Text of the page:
privacy ▪ August 21
privacy ▪ July 31
Apple’s strong support of user privacy — specifically including end-to-end encryption uncrackable by the government — could be setting the company up for civil suits based on the Antiterrorism Act and other laws, a legal blog has noted in a series of controversial posts. Writing for Lawfare, Benjamin Wittes and Zoe Bedell penned a two-part article suggesting that Apple’s encryption practices could, under specific circumstances, be found by a court to have “violated the criminal prohibition against material support for terrorism.” Apple could then be held responsible for foreseeable resulting damages to victims. As Wittes and Bedell concede, the article has provoked strong reactions from privacy advocates, decrying its conclusions.
privacy ▪ July 14
Drawbridge is a relatively new company which helps marketers track user data across multiple mobile devices like smartphones and tablets. He joined as COO to help expand the tracking technology to new areas like offering the ability for retailers to show the same online shopping cart to a single customer across multiple devices.
What’s interesting about this move is Crawford’s comments about Apple’s way of doing ads. Going back to those thoughts shared by Tim Cook about not being in the business of harvesting user data for profit, and looking at what Drawbridge does, it’s quite a startling contrast between the two.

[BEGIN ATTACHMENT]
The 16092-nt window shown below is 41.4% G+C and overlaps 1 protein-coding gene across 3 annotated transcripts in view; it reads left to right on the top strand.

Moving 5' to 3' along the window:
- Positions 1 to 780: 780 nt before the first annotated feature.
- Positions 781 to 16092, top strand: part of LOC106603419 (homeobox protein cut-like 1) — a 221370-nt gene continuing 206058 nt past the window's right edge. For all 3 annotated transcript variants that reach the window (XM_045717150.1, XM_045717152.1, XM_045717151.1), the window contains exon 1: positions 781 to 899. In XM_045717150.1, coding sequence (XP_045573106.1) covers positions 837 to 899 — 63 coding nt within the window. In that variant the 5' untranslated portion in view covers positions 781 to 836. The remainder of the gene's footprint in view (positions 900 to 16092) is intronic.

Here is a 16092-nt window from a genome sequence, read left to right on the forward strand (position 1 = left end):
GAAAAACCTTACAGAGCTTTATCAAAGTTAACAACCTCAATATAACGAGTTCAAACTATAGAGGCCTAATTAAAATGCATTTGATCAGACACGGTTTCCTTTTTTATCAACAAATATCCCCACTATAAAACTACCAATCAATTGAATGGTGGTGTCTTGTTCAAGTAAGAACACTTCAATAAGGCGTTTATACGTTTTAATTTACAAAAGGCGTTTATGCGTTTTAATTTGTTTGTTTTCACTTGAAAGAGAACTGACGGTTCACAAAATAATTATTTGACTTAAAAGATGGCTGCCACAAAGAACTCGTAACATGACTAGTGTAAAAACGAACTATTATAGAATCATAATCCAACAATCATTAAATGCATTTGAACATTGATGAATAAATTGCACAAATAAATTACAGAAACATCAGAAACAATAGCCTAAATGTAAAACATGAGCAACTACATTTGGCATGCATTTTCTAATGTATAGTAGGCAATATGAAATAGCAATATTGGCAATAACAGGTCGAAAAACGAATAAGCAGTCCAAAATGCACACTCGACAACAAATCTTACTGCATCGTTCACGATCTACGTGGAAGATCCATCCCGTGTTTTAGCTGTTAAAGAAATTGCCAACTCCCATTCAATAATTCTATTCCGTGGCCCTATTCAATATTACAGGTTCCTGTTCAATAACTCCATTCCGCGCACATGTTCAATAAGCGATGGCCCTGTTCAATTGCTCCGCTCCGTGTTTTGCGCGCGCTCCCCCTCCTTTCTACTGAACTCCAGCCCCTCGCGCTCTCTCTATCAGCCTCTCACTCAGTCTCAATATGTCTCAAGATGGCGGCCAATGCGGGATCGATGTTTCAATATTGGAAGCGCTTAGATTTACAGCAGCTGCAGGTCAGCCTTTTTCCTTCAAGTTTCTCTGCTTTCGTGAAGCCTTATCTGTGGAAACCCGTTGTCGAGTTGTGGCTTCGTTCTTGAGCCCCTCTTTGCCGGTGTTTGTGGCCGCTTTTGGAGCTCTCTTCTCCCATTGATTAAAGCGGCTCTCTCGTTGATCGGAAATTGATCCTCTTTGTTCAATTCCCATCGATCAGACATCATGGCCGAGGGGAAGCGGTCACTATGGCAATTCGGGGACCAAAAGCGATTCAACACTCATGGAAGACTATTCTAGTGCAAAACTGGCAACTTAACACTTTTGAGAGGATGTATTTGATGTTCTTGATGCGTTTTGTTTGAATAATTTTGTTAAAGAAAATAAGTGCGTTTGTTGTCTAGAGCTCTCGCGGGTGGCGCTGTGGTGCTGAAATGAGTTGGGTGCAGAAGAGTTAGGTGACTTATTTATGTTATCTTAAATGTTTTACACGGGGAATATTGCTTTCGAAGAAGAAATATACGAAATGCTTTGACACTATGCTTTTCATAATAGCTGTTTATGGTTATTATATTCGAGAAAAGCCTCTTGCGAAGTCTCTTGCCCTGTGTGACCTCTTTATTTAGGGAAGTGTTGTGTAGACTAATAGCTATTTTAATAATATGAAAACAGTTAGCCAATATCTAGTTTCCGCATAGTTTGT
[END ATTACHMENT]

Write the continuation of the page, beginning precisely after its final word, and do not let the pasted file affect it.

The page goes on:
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privacy ▪ May 19
privacy ▪ May 14
Apple recently voiced concerns over the potential sale of its customer data as part of RadioShack’s bankruptcy filing. As an authorized reseller of Apple’s products, RadioShack is sitting on a collection of customer data of Apple product owners. According to Law360, Apple has formally objected to any data on its product sales through RadioShack being made available for sale citing the reseller agreement between the two companies and its interest of protecting personal data. expand full story
privacy ▪ April 27
LA’s Cedars-Sinai Medical Center is now integrating HealthKit data into patient records to provide doctors with a more comprehensive picture of the health of the patients they are treating, reports Bloomberg.
The hospital updated its online medical records system this weekend, turning on access to HealthKit for more than 80,000 patients, Darren Dworkin, chief information officer at Cedars-Sinai, said in an interview.
“This is just another set of data that we’re confident our physicians will take into account as they make clinical and medical judgments,” Dworkin said.